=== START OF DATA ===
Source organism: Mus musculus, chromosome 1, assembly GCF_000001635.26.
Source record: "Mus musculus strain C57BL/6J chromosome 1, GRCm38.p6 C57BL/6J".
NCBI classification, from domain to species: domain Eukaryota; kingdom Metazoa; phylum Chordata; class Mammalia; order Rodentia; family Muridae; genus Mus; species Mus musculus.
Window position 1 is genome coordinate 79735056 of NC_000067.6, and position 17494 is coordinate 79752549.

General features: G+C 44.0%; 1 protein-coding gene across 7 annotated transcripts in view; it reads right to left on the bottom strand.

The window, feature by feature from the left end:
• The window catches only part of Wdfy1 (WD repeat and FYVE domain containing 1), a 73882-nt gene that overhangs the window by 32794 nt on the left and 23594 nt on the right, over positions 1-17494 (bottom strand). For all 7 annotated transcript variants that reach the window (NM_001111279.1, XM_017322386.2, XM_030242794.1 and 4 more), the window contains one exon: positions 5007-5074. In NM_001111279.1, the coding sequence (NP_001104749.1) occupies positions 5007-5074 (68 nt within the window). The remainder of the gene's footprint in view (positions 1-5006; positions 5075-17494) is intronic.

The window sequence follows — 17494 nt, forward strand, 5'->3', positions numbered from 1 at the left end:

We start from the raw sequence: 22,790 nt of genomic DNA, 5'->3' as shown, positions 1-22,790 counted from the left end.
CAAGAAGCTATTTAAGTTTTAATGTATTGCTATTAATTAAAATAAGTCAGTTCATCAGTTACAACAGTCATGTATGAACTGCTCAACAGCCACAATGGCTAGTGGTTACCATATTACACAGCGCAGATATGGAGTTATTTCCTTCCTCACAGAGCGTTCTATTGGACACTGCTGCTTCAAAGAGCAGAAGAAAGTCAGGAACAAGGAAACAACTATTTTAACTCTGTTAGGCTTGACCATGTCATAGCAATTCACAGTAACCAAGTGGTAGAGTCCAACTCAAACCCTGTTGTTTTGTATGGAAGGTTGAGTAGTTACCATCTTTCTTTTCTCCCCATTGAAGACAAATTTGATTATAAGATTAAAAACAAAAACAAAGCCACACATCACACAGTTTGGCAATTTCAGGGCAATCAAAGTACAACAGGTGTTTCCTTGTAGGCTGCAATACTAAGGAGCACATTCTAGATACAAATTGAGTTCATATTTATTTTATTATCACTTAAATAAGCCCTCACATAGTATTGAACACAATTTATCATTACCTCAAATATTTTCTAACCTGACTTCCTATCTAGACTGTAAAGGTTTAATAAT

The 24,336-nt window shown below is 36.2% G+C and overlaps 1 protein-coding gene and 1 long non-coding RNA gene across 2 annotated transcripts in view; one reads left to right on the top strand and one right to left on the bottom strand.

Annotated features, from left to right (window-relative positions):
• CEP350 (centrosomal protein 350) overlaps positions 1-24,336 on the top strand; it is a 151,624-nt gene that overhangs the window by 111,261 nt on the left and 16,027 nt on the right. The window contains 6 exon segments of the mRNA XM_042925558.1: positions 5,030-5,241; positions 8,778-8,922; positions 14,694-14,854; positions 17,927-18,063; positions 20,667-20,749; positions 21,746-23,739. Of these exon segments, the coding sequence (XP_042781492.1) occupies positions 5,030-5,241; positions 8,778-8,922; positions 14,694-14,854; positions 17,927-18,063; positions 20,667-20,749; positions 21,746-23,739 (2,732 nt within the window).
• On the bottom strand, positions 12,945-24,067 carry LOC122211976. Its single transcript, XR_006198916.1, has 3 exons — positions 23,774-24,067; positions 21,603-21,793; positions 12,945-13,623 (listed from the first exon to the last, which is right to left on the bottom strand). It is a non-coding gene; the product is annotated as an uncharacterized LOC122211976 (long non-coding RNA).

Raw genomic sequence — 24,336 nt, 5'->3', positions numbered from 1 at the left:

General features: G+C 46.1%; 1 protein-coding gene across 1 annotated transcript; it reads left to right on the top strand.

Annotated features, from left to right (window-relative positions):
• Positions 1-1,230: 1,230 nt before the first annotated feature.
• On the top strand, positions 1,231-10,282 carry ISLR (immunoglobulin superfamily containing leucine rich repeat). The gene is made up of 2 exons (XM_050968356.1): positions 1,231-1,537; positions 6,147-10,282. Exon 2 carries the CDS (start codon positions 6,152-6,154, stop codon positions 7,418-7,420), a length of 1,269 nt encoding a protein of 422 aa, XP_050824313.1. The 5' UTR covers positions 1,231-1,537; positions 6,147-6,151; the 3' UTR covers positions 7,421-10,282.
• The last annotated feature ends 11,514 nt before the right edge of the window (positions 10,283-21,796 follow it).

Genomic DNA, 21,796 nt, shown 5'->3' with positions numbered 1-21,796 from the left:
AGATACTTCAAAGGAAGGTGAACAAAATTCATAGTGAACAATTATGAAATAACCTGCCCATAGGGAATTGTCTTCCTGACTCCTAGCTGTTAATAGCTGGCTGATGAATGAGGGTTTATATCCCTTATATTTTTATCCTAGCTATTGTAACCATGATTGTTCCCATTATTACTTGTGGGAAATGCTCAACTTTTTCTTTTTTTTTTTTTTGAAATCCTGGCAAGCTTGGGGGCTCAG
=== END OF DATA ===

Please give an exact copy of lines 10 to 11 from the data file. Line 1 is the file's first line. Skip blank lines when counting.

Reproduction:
CAAGAAGCTATTTAAGTTTTAATGTATTGCTATTAATTAAAATAAGTCAGTTCATCAGTTACAACAGTCATGTATGAACTGCTCAACAGCCACAATGGCTAGTGGTTACCATATTACACAGCGCAGATATGGAGTTATTTCCTTCCTCACAGAGCGTTCTATTGGACACTGCTGCTTCAAAGAGCAGAAGAAAGTCAGGAACAAGGAAACAACTATTTTAACTCTGTTAGGCTTGACCATGTCATAGCAATTCACAGTAACCAAGTGGTAGAGTCCAACTCAAACCCTGTTGTTTTGTATGGAAGGTTGAGTAGTTACCATCTTTCTTTTCTCCCCATTGAAGACAAATTTGATTATAAGATTAAAAACAAAAACAAAGCCACACATCACACAGTTTGGCAATTTCAGGGCAATCAAAGTACAACAGGTGTTTCCTTGTAGGCTGCAATACTAAGGAGCACATTCTAGATACAAATTGAGTTCATATTTATTTTATTATCACTTAAATAAGCCCTCACATAGTATTGAACACAATTTATCATTACCTCAAATATTTTCTAACCTGACTTCCTATCTAGACTGTAAAGGTTTAATAAT

The 24,336-nt window shown below is 36.2% G+C and overlaps 1 protein-coding gene and 1 long non-coding RNA gene across 2 annotated transcripts in view; one reads left to right on the top strand and one right to left on the bottom strand.